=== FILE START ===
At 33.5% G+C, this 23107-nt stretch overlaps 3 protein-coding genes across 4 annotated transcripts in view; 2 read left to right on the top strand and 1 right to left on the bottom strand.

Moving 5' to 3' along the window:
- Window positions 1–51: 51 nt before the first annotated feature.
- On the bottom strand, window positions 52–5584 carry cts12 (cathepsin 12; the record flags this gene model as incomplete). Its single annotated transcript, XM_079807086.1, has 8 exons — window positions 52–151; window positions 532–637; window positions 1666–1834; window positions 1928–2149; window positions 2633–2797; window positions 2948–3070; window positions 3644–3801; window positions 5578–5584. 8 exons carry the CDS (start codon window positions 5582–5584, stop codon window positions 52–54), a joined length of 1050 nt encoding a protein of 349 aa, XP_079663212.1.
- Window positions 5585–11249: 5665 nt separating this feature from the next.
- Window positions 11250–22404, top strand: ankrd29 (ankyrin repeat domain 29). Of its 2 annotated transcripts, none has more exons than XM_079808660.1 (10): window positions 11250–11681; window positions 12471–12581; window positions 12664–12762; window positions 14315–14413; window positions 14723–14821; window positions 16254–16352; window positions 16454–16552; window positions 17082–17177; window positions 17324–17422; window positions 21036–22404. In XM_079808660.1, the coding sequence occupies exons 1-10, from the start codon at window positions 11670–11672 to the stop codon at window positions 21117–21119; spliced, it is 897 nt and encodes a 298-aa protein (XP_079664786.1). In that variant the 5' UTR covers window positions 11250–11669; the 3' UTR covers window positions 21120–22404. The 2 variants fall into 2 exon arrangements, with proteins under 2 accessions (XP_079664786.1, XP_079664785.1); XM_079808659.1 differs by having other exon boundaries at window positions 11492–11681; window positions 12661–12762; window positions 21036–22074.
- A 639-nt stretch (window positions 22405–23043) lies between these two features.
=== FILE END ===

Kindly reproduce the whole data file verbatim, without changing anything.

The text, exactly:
At 33.5% G+C, this 23107-nt stretch overlaps 3 protein-coding genes across 4 annotated transcripts in view; 2 read left to right on the top strand and 1 right to left on the bottom strand.

Moving 5' to 3' along the window:
- Window positions 1–51: 51 nt before the first annotated feature.
- On the bottom strand, window positions 52–5584 carry cts12 (cathepsin 12; the record flags this gene model as incomplete). Its single annotated transcript, XM_079807086.1, has 8 exons — window positions 52–151; window positions 532–637; window positions 1666–1834; window positions 1928–2149; window positions 2633–2797; window positions 2948–3070; window positions 3644–3801; window positions 5578–5584. 8 exons carry the CDS (start codon window positions 5582–5584, stop codon window positions 52–54), a joined length of 1050 nt encoding a protein of 349 aa, XP_079663212.1.
- Window positions 5585–11249: 5665 nt separating this feature from the next.
- Window positions 11250–22404, top strand: ankrd29 (ankyrin repeat domain 29). Of its 2 annotated transcripts, none has more exons than XM_079808660.1 (10): window positions 11250–11681; window positions 12471–12581; window positions 12664–12762; window positions 14315–14413; window positions 14723–14821; window positions 16254–16352; window positions 16454–16552; window positions 17082–17177; window positions 17324–17422; window positions 21036–22404. In XM_079808660.1, the coding sequence occupies exons 1-10, from the start codon at window positions 11670–11672 to the stop codon at window positions 21117–21119; spliced, it is 897 nt and encodes a 298-aa protein (XP_079664786.1). In that variant the 5' UTR covers window positions 11250–11669; the 3' UTR covers window positions 21120–22404. The 2 variants fall into 2 exon arrangements, with proteins under 2 accessions (XP_079664786.1, XP_079664785.1); XM_079808659.1 differs by having other exon boundaries at window positions 11492–11681; window positions 12661–12762; window positions 21036–22074.
- A 639-nt stretch (window positions 22405–23043) lies between these two features.